Skip to main content

Best Football Colleges

NCSA Best Football Colleges

College Football is one of the most competitive sports and with a lot of big names it can be hard to decide on the right fit. There are things more important than what division the school competes in for football. What is their graduation rate? How well do their student-athletes perform? Does the school have your major? The rankings below are designed to get you started on your college search by learning about schools that you may not have thought to consider.

NCSA Power Rankings are based on proprietary analysis of NCSA Favorites data obtained from the college search activity of the over 2 million student-athletes on the NCSA recruiting network, U.S. News & World Report Best Colleges, IPEDS graduation rates, and IPEDS average cost after aid.

The goal of these ranking is to help families find the best college fit athletically, academically, socially and financially.


With over 600 4-year colleges that offer college football, there was a lot of competition to make our top 5 list. It should come as no surprise that there are some heavy hitters here, ranging from NCAA D1-FCS colleges all the way to NCAA D3.


  1. Stanford University
  2. University of California Los Angeles
  3. University of North Carolina at Chapel Hill
  4. University of Florida
  5. University of Michigan

See the top 100 colleges for football student-athletes


D1 schools offer full rides, have the Power Five schools and powerful fan bases. The NCAA D1 Football colleges consist of the Football Bowl and Football Championship subdivisions. Luckily, our list includes both subdivisions to give recruits a mix of schools to consider.


  1. Stanford University
  2. University of California Los Angeles
  3. University of North Carolina at Chapel Hill
  4. University of Florida
  5. University of Michigan

Top 100 NCAA Division I Football Colleges


Sometimes the choice between D2 and D1 comes down to the right fit. The choice has less to do about athletic talent because student-athletes should consider how a school fit academically, socially, athletically and financially. There are 170+ NCAA D2 colleges, and here are the top 5 rankings.


  1. Bentley University
  2. Truman State University
  3. Grand Valley State University
  4. Colorado School of Mines
  5. Augustana University — South Dakota

Top 100 NCAA D2 Football Colleges


D3 schools don’t offer athletic scholarships, but there are plenty of academic scholarships available for students. Talk with the coach at D3 schools that you are interested in, and they can tell you all the forms of financial aid available. Want to know the best part about D3 schools? There are over 240 football colleges at the NCAA D3 level.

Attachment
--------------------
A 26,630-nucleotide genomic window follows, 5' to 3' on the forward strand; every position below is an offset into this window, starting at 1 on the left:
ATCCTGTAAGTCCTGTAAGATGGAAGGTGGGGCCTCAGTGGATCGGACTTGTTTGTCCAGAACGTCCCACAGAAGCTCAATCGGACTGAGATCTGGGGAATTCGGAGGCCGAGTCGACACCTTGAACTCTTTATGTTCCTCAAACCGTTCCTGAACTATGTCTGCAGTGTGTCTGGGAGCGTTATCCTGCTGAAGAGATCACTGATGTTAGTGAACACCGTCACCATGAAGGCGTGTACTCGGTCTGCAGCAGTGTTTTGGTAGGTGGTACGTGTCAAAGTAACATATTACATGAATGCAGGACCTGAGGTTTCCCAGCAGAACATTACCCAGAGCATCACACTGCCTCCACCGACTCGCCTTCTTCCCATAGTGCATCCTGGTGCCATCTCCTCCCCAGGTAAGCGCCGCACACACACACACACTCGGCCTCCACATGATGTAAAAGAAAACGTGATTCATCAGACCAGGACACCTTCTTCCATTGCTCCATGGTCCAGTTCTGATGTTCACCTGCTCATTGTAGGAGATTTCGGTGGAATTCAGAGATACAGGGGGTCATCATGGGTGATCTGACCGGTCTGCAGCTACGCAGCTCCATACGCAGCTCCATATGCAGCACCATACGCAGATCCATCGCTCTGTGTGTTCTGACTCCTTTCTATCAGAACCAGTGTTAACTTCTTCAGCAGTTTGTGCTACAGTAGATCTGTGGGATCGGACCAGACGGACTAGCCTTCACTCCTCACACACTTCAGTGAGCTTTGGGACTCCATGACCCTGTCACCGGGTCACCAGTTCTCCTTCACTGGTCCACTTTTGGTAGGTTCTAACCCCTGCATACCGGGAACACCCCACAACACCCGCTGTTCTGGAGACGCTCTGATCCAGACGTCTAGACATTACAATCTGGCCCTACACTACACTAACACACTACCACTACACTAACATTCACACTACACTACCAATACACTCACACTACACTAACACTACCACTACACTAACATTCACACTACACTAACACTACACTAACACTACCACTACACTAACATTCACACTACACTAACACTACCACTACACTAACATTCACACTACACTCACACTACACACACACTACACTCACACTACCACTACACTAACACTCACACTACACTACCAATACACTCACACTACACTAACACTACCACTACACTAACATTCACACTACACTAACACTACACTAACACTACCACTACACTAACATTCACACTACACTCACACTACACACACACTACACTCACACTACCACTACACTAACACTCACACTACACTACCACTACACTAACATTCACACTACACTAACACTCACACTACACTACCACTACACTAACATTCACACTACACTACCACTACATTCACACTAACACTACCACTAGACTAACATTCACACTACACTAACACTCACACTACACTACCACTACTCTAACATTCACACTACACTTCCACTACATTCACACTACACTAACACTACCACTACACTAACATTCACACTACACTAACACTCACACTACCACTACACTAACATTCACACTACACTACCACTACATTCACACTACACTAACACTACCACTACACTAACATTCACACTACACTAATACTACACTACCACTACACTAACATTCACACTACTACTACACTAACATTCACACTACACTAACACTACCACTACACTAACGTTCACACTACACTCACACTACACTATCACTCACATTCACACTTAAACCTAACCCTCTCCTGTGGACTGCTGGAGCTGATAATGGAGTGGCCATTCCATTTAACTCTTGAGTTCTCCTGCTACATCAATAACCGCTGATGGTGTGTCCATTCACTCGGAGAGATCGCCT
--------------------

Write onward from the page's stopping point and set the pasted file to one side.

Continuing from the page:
1. Amherst College
  2. Williams College
  3. Pomona-Pitzer Colleges
  4. Trinity University — Texas
  5. Occidental College

Top 100 NCAA D3 Football Colleges


There are just over 80 colleges that have football teams at the NAIA level. Fully funded teams can offer up to 24 scholarships per team. NAIA schools are still a good fit for student-athletes despite them not being a Power Five school. Student-athletes should have a few on their safety school list.


  1. Northwester College – Iowa
  2. Olivet Nazarene University
  3. University of St. Francis – Illinois
  4. Indiana Wesleyan University
  5. Concordia University – Nebraska

Top 100 NAIA Football Colleges


College is at least a 4-year journey for student-athletes. Not only that, student-athletes have a heavy workload. So, it’s important to research schools and make sure that it is the right fit athletically, academically, socially and financially before you commit to a school.

The guidelines below will help you decide if a school is worth your time.

• Athletic Fit – How often do you want to contribute to your team’s success? Is starting your dream or are you okay with making a small impact? Level of competition is something to think about when considering athletic fit.

• Academic Fit – Have you decided on a major? If not, is the school well-rounded enough where you have enough options to choose from when you are ready to decide? At the end of the day, you are in college to get at education.

• Social Fit – Are you use to being active in school? Checking out the clubs and organizations on campus can help you determine if a school may be a good fit socially. What about how far away is it from home? Do you think you will want to travel home frequently? These are some things recruits often forget to consider.

• Financial Fit – Families should expect to cover some, if not all of the cost of college for some of the years in school. Rather than focus on just the sticker price of colleges, learn to evaluate schools on your expected contribution. Make sure your family researches tuition early to see if it is a school you can afford without financial aid.

Sports in this article


Tags in this article

Issues & Advice NCSA